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8 Things You Should Know About Executive Compensation

1)      Companies are shifting towards long term, multi-year goals, and executive compensation is following suit, often setting compensation based upon long term success metrics.2)      Executive Compensation is varied.  It often consists of a combination of salary, bonuses, equity, benefits, and other perks, and it typically based on company performance, length of employment, benchmark data, market practices, individual performance, and other factors.
3)      Phantom Stock and Stock Settled Appreciation Rights are compensation varieties that allows companies to offer executives the benefits of stock without actually owning real stock. If the actual stock increases in value, then the phantom stock held by the employee also increases in value. Similarly, stock settled appreciation rights are where an executive receives a payment based on the amount the stock has increased.  4)      Dodd-Frank reform allows shareholders of a public corporation vote on executive compensation and recommend whether executives are receiving a fair amount of compensation. However, for the moment at least, this vote remains non-binding. 5)      Executives are covered by the same laws as normal employees.  Just as employees must be paid all wages earned, that is no different for executives. This does not include minimum wage or overtime laws but does include executive compensation.
6)      It is always important to understand and often actually negotiate your package.  Do this to ensure you get what you deserve, but you also might do this to demonstrate you’re the type of executive they’re looking for. Make concessions and design the package how you would like it to be, but also design your efforts to convey your work style.

7)      Know your value. Do some discovery work and try to find out what other executives at rival companies are worth. This will help you determine your value to your company.
8)      Consult an expert. We highly recommend talking to an attorney who has experience in executive advocacy. This will allow you to receive a fair and profitable package and avoid any messy situations that we see frequently, ranging from the taxation of equity to severance packages. If you have any other questions surrounding executive compensation, check out our FAQs page or contact us today.
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Top 5 Ways to Improve Executive Compensation

  • Know your value — Start by gathering data.  What are other executives paid, in your own industry and your own company?  How has your company performed, compared to your industry peers as well as you own benchmarks?  How have you performed?  Are their particular compensation trends impacting your position?  If your company has been performing particularly well or if you are headhunted for a new executive position, you may be worth more than you think.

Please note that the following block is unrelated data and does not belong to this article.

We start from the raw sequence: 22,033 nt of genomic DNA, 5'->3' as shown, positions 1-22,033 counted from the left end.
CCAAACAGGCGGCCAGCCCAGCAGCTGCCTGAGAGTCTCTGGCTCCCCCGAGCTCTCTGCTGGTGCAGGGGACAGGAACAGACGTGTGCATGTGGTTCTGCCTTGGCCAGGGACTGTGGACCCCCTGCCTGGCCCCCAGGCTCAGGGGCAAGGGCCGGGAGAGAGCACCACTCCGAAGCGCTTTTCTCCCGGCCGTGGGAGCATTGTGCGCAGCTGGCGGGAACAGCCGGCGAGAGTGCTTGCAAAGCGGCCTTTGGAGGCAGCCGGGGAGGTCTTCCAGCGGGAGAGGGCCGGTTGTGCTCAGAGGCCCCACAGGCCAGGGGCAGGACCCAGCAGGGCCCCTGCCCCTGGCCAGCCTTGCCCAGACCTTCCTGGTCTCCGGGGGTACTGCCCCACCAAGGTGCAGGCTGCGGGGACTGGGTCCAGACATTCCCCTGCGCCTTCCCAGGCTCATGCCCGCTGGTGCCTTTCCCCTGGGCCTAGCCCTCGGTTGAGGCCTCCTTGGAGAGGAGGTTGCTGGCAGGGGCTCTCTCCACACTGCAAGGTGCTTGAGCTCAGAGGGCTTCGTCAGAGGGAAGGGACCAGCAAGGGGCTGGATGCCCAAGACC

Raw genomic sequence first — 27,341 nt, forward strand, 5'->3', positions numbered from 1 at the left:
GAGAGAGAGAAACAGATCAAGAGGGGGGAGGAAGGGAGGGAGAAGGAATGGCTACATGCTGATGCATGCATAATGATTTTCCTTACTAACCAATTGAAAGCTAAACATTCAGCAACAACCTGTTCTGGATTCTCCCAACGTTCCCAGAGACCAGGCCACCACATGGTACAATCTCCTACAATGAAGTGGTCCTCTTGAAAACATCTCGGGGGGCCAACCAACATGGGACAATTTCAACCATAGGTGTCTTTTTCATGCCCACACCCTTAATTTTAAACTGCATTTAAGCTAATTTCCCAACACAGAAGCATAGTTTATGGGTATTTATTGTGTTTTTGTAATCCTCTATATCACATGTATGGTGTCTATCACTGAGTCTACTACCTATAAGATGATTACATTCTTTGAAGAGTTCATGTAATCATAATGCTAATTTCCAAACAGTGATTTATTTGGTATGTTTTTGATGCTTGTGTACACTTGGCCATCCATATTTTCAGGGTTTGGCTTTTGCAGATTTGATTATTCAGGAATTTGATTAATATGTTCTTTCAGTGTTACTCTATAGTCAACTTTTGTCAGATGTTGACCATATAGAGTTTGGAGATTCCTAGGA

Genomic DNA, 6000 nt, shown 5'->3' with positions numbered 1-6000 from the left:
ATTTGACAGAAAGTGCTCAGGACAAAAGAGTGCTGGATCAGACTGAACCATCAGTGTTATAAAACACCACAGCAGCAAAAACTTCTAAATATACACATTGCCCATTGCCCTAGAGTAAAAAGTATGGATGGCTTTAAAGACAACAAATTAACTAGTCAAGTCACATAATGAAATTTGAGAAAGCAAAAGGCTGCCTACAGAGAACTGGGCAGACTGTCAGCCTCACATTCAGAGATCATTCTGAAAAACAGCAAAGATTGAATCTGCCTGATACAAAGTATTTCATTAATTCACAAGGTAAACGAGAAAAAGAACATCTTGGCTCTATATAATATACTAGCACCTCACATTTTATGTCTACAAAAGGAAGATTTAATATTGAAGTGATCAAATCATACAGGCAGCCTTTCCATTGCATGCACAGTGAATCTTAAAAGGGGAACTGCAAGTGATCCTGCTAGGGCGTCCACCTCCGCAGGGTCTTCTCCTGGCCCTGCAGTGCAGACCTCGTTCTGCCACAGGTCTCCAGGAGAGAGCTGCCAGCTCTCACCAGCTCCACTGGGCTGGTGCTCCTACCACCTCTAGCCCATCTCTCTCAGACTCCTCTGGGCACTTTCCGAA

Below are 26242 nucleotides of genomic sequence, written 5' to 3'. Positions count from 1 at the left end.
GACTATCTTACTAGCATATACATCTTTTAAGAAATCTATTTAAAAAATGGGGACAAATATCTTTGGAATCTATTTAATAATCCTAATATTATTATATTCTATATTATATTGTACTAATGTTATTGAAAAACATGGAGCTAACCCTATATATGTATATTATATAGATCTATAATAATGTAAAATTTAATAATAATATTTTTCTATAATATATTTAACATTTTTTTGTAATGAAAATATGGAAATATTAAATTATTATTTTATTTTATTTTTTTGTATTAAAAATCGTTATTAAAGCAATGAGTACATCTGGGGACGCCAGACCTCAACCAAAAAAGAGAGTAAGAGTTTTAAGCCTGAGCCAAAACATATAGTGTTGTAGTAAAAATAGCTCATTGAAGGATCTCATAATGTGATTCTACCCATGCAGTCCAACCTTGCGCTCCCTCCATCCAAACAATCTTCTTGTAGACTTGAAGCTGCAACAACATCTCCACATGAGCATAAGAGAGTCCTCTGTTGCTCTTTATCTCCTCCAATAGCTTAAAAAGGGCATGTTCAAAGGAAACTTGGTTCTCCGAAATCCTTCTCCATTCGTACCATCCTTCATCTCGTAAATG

• Don’t be afraid to negotiate, but align your interests  While base executive pay has been falling in recent years, more and more companies now offer “pay-for-performance,” and if you understand your value then you have room.  The key is aligning your interests with the company’s.  Ask yourself a simple question:  does your compensation package give you the incentive to achieve the company’s goals?  For example, a bonus plan targeted to increasing revenue may only encourage low-profit, high-revenue sales.  Is that your company goal?  Lofty goals prove similarly ineffective.  Better to work through your company’s strategic plan and approach your Board of Directors with an incentive package that has everyone facing the same direction.

 

 

  • Understand the terms — Frequently, even experienced executives fail to fully understand the terms of their own deal.  Between all the clauses and different types of stock, it can be a bit confusing.  But, small tweaks can yield significant results.  Look a bit more closely at your employment documents, and review our executive compensation FAQs here.

 

  • Take the long-term view — This applies to two separate areas of executive compensation.  First, when you negotiate the deal, try to see through the smaller, short-term stumbling blocks.  Are they important to your goals?  For example, if multi-year stock vesting troubles you, add accelerators.  If your starting salary is too low, add incremental pay raises tied to performance metrics or time.  Second, take note of the company’s realistic plans.  Are the stock grants truly valuable?  Are they buried under preferred stock, convertible debt or other senior obligations?

 

  • Get good advice — Your company’s lawyers and accountants look out for your company, much like you do, taking advantage of every chance to benefit the organization.  But who’s watching out for you?

 

If you would like to speak with one of our attorneys about any questions or concerns you may have, please contact us today.

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